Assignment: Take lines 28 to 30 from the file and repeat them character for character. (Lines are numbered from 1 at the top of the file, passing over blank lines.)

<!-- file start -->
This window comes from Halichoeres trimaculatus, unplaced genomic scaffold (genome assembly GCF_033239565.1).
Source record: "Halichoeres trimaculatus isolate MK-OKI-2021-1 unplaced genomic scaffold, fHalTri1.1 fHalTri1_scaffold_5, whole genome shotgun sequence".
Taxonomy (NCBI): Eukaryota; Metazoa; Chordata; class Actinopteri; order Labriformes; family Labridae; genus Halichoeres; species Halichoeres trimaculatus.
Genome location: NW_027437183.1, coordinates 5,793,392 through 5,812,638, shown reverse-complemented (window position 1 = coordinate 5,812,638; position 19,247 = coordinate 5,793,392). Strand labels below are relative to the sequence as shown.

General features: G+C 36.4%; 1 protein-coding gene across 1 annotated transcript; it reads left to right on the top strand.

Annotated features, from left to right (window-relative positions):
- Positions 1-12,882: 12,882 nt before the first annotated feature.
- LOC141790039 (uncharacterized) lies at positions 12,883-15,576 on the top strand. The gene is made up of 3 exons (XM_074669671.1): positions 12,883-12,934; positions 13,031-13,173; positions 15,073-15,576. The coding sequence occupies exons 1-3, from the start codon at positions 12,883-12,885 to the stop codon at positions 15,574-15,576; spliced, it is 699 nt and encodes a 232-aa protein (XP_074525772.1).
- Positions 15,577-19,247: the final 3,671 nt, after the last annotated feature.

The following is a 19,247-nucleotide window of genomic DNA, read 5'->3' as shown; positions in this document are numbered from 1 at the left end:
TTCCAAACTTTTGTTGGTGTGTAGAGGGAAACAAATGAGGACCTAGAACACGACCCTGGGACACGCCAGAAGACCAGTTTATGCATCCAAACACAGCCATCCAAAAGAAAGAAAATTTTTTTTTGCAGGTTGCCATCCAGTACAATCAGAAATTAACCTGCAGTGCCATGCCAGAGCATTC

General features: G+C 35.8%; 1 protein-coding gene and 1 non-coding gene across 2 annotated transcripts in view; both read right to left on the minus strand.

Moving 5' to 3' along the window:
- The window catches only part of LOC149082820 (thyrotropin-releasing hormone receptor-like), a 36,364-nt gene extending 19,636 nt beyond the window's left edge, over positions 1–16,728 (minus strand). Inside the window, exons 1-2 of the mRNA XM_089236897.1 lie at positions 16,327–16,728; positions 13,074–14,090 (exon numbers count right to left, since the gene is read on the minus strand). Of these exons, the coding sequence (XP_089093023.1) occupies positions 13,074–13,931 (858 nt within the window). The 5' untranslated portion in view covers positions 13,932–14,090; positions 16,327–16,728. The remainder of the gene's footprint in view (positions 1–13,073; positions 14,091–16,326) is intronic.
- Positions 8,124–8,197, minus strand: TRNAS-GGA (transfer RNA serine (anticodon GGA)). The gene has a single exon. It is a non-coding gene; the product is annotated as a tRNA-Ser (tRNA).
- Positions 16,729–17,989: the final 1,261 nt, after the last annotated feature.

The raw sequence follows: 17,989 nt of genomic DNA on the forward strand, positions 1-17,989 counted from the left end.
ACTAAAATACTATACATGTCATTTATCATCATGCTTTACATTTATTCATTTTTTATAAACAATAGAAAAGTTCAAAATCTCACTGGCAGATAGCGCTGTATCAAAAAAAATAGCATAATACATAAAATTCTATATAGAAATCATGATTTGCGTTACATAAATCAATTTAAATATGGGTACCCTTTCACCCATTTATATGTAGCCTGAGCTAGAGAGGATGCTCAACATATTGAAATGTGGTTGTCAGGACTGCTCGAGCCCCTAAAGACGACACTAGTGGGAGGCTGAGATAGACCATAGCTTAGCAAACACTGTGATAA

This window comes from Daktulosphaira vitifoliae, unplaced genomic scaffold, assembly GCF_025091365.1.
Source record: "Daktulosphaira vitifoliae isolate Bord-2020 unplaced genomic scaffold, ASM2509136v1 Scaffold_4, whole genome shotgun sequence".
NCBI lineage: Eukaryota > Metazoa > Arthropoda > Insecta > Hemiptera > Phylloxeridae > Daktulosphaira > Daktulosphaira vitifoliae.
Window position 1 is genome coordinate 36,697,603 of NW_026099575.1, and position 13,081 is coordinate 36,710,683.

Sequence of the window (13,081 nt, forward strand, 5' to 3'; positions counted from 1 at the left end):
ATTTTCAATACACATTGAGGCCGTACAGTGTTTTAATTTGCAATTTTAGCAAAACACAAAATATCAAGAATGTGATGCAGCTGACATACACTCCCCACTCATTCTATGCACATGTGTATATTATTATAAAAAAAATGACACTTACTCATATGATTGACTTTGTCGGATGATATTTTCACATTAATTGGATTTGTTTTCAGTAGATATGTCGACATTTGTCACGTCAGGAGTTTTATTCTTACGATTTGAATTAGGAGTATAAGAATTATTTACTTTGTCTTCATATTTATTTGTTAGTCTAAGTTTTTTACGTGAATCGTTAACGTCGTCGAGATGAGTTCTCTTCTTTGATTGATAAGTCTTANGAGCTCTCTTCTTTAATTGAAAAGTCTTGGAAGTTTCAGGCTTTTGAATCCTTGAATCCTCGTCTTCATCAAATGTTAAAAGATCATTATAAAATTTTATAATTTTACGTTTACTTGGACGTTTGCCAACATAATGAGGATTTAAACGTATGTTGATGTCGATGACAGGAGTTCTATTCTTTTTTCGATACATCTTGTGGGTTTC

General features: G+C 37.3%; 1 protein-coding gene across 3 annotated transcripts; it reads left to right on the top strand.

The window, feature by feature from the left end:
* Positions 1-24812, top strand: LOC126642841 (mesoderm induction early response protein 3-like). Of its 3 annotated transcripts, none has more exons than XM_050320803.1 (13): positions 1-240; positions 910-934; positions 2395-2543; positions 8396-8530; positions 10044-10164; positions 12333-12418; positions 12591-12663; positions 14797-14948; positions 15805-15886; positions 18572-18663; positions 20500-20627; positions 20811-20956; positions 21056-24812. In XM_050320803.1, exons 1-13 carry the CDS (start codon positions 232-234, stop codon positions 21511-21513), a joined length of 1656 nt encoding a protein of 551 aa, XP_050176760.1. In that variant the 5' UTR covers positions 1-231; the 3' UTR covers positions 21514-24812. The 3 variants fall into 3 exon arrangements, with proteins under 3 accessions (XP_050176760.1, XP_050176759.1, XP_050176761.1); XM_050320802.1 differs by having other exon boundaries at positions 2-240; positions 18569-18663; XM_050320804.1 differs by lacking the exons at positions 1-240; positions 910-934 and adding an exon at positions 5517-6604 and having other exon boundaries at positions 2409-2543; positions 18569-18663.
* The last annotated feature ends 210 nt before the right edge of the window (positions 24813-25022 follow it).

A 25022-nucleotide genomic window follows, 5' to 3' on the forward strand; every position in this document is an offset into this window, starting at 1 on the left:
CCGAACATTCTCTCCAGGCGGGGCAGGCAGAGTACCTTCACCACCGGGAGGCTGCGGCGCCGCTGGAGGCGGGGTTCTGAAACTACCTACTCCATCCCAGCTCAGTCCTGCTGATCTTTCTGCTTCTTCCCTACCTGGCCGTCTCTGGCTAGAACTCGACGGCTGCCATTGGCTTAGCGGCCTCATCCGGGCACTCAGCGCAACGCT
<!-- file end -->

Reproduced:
* The last annotated feature ends 210 nt before the right edge of the window (positions 24813-25022 follow it).

A 25022-nucleotide genomic window follows, 5' to 3' on the forward strand; every position in this document is an offset into this window, starting at 1 on the left:
CCGAACATTCTCTCCAGGCGGGGCAGGCAGAGTACCTTCACCACCGGGAGGCTGCGGCGCCGCTGGAGGCGGGGTTCTGAAACTACCTACTCCATCCCAGCTCAGTCCTGCTGATCTTTCTGCTTCTTCCCTACCTGGCCGTCTCTGGCTAGAACTCGACGGCTGCCATTGGCTTAGCGGCCTCATCCGGGCACTCAGCGCAACGCT